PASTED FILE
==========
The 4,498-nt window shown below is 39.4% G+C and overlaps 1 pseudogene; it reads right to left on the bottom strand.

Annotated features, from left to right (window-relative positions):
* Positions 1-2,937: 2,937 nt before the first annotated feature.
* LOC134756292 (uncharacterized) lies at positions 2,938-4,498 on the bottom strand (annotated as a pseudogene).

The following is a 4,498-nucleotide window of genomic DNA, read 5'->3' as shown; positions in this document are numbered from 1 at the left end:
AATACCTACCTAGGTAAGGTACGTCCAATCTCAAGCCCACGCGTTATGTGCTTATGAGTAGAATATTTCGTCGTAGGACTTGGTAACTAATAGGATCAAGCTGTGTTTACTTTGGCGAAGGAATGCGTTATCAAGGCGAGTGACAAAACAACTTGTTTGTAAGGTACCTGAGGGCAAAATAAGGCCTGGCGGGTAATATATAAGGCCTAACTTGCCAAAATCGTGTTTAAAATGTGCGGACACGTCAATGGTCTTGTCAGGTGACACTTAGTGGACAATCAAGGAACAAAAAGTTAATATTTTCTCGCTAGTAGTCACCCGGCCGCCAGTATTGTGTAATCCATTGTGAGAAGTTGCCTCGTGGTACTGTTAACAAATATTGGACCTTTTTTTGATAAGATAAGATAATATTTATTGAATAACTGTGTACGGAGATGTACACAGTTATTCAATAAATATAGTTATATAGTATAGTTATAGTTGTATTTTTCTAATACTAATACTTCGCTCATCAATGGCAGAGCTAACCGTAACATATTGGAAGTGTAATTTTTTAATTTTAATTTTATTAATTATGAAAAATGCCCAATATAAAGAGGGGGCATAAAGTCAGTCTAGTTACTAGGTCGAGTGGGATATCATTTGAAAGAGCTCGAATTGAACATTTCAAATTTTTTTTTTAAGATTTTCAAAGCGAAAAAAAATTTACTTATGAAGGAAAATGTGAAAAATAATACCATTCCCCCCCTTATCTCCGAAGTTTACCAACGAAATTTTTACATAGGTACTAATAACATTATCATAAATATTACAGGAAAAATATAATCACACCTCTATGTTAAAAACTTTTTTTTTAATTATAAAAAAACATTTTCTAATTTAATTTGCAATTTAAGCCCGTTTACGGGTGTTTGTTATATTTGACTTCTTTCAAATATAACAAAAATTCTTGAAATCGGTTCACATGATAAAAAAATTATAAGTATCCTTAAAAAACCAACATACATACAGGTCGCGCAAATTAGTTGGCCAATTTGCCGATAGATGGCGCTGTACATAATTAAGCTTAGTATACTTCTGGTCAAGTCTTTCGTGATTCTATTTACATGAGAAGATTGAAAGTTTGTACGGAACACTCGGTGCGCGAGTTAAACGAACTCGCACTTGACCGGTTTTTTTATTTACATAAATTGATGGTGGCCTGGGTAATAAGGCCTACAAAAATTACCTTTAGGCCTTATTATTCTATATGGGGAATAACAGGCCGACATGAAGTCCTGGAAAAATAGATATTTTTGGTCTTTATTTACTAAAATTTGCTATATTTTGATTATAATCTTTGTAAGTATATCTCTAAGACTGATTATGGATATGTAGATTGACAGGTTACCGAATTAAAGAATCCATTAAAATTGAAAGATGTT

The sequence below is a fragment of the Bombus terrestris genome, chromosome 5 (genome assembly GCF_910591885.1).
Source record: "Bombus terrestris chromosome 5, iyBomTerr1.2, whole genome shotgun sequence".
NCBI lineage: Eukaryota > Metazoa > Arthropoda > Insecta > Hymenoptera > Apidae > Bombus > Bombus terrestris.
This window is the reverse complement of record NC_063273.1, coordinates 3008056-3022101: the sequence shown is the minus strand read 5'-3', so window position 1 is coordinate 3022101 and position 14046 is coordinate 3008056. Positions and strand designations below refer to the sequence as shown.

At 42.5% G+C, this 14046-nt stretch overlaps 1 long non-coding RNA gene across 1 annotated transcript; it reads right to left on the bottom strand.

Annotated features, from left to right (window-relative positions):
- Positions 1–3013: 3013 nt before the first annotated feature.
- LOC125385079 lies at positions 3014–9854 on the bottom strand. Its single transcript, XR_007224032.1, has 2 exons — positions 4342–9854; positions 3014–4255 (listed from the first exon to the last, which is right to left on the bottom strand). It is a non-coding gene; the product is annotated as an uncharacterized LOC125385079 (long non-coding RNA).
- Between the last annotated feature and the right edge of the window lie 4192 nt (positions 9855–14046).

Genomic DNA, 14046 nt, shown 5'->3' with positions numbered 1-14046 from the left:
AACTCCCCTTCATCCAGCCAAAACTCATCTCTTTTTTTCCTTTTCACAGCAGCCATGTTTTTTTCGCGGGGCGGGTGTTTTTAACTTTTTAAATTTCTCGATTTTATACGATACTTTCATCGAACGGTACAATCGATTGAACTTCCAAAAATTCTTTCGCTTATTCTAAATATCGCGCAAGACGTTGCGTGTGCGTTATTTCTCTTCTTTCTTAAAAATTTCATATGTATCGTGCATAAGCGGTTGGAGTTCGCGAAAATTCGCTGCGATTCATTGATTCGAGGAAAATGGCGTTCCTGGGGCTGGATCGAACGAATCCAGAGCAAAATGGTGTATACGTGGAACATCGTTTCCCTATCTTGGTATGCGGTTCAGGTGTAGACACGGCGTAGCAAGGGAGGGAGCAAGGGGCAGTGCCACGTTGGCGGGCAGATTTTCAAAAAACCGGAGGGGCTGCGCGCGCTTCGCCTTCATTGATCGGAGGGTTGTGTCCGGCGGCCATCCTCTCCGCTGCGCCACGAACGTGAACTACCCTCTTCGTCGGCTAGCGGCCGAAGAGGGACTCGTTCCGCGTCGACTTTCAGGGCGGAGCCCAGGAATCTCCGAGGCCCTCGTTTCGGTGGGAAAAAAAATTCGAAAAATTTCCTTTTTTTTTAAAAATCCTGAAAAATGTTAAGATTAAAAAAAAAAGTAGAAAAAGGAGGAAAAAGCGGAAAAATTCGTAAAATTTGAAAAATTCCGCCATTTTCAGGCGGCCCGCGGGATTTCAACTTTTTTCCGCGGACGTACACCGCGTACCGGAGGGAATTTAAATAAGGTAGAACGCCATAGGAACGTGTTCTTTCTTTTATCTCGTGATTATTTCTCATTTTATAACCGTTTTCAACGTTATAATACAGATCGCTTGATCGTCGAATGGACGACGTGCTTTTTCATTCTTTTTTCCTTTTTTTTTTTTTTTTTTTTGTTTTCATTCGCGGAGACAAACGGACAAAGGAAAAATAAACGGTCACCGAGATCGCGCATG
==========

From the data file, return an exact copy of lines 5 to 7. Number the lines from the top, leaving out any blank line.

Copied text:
The following is a 4,498-nucleotide window of genomic DNA, read 5'->3' as shown; positions in this document are numbered from 1 at the left end:
AATACCTACCTAGGTAAGGTACGTCCAATCTCAAGCCCACGCGTTATGTGCTTATGAGTAGAATATTTCGTCGTAGGACTTGGTAACTAATAGGATCAAGCTGTGTTTACTTTGGCGAAGGAATGCGTTATCAAGGCGAGTGACAAAACAACTTGTTTGTAAGGTACCTGAGGGCAAAATAAGGCCTGGCGGGTAATATATAAGGCCTAACTTGCCAAAATCGTGTTTAAAATGTGCGGACACGTCAATGGTCTTGTCAGGTGACACTTAGTGGACAATCAAGGAACAAAAAGTTAATATTTTCTCGCTAGTAGTCACCCGGCCGCCAGTATTGTGTAATCCATTGTGAGAAGTTGCCTCGTGGTACTGTTAACAAATATTGGACCTTTTTTTGATAAGATAAGATAATATTTATTGAATAACTGTGTACGGAGATGTACACAGTTATTCAATAAATATAGTTATATAGTATAGTTATAGTTGTATTTTTCTAATACTAATACTTCGCTCATCAATGGCAGAGCTAACCGTAACATATTGGAAGTGTAATTTTTTAATTTTAATTTTATTAATTATGAAAAATGCCCAATATAAAGAGGGGGCATAAAGTCAGTCTAGTTACTAGGTCGAGTGGGATATCATTTGAAAGAGCTCGAATTGAACATTTCAAATTTTTTTTTTAAGATTTTCAAAGCGAAAAAAAATTTACTTATGAAGGAAAATGTGAAAAATAATACCATTCCCCCCCTTATCTCCGAAGTTTACCAACGAAATTTTTACATAGGTACTAATAACATTATCATAAATATTACAGGAAAAATATAATCACACCTCTATGTTAAAAACTTTTTTTTTAATTATAAAAAAACATTTTCTAATTTAATTTGCAATTTAAGCCCGTTTACGGGTGTTTGTTATATTTGACTTCTTTCAAATATAACAAAAATTCTTGAAATCGGTTCACATGATAAAAAAATTATAAGTATCCTTAAAAAACCAACATACATACAGGTCGCGCAAATTAGTTGGCCAATTTGCCGATAGATGGCGCTGTACATAATTAAGCTTAGTATACTTCTGGTCAAGTCTTTCGTGATTCTATTTACATGAGAAGATTGAAAGTTTGTACGGAACACTCGGTGCGCGAGTTAAACGAACTCGCACTTGACCGGTTTTTTTATTTACATAAATTGATGGTGGCCTGGGTAATAAGGCCTACAAAAATTACCTTTAGGCCTTATTATTCTATATGGGGAATAACAGGCCGACATGAAGTCCTGGAAAAATAGATATTTTTGGTCTTTATTTACTAAAATTTGCTATATTTTGATTATAATCTTTGTAAGTATATCTCTAAGACTGATTATGGATATGTAGATTGACAGGTTACCGAATTAAAGAATCCATTAAAATTGAAAGATGTT

The sequence below is a fragment of the Bombus terrestris genome, chromosome 5 (genome assembly GCF_910591885.1).